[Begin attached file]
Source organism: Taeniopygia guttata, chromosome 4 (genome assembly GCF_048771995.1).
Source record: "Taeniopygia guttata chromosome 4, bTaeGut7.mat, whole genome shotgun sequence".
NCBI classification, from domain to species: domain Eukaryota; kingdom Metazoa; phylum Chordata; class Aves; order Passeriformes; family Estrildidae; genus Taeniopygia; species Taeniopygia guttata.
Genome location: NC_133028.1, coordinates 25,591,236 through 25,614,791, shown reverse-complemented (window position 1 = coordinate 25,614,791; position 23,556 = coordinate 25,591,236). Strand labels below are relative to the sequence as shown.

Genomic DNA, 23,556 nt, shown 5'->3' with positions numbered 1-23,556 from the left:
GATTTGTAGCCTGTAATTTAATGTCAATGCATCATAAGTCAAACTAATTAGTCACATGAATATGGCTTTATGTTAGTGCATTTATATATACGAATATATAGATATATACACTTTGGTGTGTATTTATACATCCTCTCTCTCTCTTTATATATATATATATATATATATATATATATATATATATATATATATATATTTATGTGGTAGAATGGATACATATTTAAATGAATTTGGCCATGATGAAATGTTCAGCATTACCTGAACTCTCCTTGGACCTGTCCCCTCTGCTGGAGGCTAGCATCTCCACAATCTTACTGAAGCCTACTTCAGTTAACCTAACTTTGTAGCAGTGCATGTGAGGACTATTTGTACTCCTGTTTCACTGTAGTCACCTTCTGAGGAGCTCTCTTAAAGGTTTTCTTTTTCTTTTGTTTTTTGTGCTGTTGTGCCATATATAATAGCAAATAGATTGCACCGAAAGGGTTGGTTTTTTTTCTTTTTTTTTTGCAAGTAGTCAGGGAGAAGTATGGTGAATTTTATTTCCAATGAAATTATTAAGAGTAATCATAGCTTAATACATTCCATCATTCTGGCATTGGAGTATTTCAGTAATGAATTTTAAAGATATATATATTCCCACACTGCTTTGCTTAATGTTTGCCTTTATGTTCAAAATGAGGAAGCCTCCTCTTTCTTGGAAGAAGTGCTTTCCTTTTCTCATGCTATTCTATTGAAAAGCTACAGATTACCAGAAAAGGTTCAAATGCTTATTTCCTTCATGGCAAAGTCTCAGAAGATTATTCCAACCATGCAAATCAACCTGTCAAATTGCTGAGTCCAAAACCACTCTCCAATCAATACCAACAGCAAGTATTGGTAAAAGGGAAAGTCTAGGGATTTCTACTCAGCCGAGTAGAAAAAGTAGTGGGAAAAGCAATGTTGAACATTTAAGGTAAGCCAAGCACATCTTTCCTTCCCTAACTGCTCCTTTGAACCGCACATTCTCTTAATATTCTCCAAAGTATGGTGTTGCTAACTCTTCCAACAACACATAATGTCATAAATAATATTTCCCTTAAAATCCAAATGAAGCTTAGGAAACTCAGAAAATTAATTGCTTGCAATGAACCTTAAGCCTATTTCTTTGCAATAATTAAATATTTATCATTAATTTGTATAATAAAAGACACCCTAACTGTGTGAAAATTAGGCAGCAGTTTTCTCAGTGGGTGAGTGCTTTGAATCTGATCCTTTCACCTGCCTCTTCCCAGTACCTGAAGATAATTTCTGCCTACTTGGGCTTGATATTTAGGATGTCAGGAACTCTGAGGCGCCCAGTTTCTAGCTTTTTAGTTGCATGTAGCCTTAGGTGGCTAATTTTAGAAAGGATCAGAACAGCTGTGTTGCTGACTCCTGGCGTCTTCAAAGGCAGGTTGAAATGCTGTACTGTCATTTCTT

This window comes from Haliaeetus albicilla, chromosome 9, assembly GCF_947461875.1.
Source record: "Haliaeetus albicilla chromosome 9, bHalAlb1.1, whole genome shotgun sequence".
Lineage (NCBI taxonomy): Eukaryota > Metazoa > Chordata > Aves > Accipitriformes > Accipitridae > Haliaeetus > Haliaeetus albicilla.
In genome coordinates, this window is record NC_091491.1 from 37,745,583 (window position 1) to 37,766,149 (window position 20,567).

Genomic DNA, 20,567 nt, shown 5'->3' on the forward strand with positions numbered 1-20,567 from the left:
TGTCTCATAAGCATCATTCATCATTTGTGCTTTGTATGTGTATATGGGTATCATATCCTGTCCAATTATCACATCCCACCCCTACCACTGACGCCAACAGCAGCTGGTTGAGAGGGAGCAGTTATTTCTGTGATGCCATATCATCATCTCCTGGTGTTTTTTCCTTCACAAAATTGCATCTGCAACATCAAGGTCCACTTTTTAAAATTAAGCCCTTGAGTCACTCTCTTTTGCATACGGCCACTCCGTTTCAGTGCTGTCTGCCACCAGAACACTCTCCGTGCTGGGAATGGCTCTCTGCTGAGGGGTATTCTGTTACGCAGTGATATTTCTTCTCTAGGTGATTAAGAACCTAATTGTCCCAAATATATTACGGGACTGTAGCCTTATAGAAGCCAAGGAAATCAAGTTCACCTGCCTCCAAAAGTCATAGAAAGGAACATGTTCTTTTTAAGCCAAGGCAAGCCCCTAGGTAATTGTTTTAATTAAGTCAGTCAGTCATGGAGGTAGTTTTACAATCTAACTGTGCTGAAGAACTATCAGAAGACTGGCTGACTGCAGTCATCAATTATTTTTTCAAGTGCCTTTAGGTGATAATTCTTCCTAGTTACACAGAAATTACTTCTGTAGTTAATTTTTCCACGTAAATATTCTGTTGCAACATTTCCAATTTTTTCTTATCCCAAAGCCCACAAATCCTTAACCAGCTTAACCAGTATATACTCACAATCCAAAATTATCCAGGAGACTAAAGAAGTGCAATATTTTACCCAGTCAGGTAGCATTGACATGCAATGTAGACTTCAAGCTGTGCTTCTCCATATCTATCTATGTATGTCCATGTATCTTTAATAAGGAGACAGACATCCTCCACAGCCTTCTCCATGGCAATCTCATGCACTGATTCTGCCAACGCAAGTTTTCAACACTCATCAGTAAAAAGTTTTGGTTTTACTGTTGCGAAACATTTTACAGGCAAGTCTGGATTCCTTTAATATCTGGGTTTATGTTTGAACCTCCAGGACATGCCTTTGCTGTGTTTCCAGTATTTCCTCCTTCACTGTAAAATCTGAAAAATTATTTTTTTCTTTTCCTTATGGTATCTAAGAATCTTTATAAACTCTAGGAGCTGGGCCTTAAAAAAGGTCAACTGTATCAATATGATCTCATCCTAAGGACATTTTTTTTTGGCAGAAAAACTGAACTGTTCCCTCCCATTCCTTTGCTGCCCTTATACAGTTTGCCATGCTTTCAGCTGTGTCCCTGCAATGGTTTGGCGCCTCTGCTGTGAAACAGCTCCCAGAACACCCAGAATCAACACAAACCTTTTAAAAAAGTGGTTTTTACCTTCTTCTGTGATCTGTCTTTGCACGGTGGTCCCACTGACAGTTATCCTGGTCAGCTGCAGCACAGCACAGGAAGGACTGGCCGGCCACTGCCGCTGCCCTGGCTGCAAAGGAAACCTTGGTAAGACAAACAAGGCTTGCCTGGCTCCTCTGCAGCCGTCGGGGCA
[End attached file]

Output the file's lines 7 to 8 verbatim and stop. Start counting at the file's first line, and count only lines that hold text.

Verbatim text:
This window comes from Haliaeetus albicilla, chromosome 9, assembly GCF_947461875.1.
Source record: "Haliaeetus albicilla chromosome 9, bHalAlb1.1, whole genome shotgun sequence".